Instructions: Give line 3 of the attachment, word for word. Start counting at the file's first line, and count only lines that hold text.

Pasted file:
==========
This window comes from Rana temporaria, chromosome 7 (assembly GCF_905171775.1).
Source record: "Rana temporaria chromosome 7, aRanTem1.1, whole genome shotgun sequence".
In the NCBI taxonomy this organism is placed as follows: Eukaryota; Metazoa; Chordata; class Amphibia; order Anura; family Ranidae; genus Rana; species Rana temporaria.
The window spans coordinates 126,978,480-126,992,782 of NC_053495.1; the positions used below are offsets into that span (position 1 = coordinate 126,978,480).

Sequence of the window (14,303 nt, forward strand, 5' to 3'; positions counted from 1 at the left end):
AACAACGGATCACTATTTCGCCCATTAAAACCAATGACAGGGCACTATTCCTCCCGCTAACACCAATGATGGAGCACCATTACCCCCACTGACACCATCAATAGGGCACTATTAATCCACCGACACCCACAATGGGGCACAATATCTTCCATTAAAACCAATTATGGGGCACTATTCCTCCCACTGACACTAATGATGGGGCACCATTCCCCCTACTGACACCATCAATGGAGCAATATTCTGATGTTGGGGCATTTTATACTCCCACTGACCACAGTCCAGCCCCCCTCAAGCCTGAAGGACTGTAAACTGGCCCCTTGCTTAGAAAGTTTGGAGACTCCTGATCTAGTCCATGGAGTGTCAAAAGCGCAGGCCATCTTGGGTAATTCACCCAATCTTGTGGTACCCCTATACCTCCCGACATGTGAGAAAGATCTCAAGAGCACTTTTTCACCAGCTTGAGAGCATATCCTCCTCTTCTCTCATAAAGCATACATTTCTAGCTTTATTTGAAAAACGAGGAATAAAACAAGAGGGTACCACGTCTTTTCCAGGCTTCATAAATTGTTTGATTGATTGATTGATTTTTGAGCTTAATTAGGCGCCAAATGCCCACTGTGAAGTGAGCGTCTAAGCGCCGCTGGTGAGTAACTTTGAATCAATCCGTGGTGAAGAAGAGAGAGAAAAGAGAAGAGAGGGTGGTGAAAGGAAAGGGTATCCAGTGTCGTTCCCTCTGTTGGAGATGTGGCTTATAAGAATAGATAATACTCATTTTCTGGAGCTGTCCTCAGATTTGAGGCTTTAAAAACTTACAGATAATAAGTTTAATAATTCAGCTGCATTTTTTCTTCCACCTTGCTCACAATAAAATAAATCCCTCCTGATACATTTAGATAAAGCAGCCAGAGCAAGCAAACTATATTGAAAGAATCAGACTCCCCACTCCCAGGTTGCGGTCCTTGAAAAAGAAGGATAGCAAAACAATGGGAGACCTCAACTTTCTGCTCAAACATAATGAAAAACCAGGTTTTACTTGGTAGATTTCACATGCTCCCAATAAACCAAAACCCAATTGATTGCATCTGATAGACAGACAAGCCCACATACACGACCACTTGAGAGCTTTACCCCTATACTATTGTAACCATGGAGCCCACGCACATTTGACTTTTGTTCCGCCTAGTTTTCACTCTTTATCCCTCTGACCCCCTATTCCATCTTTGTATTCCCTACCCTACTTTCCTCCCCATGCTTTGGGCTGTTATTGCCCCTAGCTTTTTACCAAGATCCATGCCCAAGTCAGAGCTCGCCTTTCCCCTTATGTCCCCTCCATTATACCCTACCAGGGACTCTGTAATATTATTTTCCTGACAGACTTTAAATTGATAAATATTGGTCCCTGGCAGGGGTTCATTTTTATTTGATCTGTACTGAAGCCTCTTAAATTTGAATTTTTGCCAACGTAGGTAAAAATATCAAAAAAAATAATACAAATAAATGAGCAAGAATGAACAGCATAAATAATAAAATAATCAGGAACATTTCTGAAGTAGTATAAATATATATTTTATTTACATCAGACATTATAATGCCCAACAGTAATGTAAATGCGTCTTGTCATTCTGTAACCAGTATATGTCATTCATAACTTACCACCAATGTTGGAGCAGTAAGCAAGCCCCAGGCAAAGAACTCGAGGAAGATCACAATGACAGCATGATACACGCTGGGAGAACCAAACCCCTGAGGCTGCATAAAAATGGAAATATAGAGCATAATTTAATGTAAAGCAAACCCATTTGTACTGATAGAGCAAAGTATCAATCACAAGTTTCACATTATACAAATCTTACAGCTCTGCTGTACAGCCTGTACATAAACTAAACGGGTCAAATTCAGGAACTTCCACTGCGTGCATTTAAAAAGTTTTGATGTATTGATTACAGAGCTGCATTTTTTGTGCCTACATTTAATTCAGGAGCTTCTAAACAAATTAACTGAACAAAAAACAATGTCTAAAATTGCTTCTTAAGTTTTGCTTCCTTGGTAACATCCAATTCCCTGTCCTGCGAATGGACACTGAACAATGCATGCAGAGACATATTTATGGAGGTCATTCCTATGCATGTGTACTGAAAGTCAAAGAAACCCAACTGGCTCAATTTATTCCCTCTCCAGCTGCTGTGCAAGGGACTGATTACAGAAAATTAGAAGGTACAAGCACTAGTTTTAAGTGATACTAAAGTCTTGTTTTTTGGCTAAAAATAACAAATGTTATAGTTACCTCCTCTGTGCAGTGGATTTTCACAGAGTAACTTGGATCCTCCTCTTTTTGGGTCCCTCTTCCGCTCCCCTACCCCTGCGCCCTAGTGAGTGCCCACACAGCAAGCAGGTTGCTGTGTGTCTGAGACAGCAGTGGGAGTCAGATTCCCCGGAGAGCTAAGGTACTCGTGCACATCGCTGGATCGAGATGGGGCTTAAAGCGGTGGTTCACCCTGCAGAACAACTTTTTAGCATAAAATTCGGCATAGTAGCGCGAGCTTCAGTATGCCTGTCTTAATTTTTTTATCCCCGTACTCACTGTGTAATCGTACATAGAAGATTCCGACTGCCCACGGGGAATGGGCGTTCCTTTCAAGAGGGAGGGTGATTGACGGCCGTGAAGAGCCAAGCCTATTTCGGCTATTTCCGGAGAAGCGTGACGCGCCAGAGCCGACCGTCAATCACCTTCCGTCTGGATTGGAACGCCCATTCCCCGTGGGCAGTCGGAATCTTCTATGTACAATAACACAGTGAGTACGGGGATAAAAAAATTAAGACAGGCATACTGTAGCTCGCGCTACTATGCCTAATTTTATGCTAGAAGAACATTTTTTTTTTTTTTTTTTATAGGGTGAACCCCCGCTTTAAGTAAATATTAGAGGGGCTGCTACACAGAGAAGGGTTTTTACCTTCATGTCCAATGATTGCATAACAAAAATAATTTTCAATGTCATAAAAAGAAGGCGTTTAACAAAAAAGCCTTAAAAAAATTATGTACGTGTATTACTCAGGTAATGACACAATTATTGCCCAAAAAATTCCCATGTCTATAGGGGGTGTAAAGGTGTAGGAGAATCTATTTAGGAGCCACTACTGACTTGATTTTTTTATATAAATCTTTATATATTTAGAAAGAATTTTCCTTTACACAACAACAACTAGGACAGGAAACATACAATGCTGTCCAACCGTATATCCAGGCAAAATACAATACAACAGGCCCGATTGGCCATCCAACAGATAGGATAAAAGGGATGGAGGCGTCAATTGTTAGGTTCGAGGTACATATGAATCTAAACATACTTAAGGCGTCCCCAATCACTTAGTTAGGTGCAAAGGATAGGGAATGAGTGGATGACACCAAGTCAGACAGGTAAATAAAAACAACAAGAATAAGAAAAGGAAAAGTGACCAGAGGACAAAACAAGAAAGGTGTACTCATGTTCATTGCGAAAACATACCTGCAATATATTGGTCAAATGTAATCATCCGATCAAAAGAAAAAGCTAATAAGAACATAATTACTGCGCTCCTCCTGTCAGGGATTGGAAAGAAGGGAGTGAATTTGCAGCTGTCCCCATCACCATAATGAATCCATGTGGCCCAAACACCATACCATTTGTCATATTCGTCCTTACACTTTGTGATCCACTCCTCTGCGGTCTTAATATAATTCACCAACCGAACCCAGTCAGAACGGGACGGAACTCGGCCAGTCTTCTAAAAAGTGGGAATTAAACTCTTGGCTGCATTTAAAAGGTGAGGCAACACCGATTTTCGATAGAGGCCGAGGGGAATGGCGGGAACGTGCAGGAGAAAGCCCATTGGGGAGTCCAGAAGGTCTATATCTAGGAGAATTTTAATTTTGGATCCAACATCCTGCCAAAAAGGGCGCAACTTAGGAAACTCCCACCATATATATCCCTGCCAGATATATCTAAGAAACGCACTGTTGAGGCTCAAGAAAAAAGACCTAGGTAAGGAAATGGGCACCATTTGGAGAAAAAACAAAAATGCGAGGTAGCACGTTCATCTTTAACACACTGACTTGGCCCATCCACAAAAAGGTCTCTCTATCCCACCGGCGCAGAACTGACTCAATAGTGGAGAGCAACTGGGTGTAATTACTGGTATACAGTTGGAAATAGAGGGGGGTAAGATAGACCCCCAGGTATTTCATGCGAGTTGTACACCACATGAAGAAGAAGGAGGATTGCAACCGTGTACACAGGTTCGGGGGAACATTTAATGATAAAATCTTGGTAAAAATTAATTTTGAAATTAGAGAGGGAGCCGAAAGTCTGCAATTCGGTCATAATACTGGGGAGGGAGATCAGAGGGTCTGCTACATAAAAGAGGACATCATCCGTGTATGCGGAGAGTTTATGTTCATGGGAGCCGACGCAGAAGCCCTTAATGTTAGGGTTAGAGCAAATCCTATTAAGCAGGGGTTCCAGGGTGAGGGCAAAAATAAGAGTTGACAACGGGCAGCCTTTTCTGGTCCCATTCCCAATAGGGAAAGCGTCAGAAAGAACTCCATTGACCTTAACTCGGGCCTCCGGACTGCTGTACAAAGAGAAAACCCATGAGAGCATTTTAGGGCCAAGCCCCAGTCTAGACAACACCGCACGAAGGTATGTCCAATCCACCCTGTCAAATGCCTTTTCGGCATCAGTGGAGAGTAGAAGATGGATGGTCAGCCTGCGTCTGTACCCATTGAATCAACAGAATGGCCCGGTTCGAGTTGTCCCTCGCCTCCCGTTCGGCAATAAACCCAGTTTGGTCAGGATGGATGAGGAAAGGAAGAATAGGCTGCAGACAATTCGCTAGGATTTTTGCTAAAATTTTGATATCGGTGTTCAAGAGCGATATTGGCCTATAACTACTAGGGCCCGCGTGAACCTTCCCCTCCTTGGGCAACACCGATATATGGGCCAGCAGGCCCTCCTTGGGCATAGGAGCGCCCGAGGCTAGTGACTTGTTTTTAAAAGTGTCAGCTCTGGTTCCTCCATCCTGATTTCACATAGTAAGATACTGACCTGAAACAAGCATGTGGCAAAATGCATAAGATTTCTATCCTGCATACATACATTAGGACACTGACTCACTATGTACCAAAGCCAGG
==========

In the NCBI taxonomy this organism is placed as follows: Eukaryota; Metazoa; Chordata; class Amphibia; order Anura; family Ranidae; genus Rana; species Rana temporaria.